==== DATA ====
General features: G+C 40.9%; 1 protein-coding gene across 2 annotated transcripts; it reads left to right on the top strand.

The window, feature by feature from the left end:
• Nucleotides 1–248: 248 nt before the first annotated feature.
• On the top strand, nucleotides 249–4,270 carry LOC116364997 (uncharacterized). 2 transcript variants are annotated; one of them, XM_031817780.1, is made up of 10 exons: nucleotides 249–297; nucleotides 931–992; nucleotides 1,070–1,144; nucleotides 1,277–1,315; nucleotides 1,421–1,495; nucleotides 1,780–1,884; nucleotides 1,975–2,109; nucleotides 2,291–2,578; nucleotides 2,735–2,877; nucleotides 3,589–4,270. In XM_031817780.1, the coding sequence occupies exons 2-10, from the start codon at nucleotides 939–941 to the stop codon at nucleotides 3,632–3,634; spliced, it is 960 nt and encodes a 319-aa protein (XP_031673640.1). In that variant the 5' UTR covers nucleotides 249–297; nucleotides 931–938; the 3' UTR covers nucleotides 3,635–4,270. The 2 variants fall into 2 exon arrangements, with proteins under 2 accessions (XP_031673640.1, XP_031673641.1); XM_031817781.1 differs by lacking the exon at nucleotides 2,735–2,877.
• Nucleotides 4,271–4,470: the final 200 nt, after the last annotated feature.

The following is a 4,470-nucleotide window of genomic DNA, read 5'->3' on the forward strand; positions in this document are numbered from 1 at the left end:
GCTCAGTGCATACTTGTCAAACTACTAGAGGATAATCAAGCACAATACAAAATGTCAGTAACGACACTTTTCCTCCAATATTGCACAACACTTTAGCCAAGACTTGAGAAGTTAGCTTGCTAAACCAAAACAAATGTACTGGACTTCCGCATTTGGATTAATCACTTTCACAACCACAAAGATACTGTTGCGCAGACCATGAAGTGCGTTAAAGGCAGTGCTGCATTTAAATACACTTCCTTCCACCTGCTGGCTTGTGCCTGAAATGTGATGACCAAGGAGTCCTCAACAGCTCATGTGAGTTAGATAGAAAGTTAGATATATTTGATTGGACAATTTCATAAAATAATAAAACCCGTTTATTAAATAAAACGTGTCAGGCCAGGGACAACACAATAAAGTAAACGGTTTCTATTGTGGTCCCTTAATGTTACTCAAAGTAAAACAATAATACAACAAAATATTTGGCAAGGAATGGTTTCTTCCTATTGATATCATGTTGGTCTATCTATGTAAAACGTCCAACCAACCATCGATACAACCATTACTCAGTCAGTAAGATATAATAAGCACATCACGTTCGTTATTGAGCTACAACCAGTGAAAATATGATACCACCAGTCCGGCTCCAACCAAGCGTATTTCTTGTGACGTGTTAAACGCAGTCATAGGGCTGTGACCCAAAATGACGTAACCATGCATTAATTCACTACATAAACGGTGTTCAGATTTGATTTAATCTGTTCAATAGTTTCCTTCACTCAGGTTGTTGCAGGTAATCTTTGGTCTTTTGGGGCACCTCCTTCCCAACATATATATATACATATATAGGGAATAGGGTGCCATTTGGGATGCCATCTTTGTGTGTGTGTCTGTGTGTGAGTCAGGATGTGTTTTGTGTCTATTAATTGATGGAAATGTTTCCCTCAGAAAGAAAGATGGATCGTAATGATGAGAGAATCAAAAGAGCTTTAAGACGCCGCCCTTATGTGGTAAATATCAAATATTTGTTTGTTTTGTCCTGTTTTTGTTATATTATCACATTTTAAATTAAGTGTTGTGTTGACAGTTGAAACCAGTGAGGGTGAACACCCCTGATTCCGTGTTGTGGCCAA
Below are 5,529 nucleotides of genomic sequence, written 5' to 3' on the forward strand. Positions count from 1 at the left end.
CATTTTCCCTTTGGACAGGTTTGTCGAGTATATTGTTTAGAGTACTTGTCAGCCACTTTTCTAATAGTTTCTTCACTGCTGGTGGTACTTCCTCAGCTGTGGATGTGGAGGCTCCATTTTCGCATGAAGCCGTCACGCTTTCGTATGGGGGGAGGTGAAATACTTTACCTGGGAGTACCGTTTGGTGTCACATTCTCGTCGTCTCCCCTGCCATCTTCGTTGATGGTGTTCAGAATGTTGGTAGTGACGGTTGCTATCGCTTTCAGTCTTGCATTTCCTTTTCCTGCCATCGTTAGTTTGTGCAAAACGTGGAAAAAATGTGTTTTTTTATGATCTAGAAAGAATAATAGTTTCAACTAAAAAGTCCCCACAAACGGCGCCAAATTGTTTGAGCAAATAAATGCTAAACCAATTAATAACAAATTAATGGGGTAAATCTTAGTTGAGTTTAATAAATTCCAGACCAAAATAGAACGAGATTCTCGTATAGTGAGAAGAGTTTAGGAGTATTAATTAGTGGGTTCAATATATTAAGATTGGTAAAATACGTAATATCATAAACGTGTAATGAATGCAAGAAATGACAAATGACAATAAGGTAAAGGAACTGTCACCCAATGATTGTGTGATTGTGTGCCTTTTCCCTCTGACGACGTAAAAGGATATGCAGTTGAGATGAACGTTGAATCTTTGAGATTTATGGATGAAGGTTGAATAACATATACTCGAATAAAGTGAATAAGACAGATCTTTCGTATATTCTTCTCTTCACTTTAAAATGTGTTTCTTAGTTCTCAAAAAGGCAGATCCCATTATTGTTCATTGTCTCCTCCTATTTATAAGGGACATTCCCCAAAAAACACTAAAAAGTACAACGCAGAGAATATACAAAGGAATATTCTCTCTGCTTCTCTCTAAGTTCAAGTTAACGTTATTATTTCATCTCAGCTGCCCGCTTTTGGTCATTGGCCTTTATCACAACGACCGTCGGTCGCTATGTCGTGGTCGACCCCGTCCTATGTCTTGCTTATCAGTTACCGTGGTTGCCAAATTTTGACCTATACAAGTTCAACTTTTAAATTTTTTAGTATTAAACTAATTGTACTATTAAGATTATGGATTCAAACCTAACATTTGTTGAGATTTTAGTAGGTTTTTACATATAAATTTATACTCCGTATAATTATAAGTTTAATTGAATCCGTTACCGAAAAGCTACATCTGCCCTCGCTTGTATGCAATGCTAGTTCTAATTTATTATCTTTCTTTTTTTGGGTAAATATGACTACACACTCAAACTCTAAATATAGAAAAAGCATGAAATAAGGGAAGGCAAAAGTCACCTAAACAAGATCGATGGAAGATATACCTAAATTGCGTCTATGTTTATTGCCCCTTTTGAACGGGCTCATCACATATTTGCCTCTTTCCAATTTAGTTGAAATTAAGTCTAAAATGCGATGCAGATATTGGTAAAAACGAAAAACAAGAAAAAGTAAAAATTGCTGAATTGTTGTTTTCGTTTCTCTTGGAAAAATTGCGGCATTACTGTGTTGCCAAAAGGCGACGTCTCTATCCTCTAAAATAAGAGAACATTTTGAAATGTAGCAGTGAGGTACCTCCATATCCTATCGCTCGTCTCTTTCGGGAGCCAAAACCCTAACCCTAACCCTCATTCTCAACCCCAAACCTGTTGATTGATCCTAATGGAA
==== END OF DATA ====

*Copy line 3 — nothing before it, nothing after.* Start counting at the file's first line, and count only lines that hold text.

• Nucleotides 1–248: 248 nt before the first annotated feature.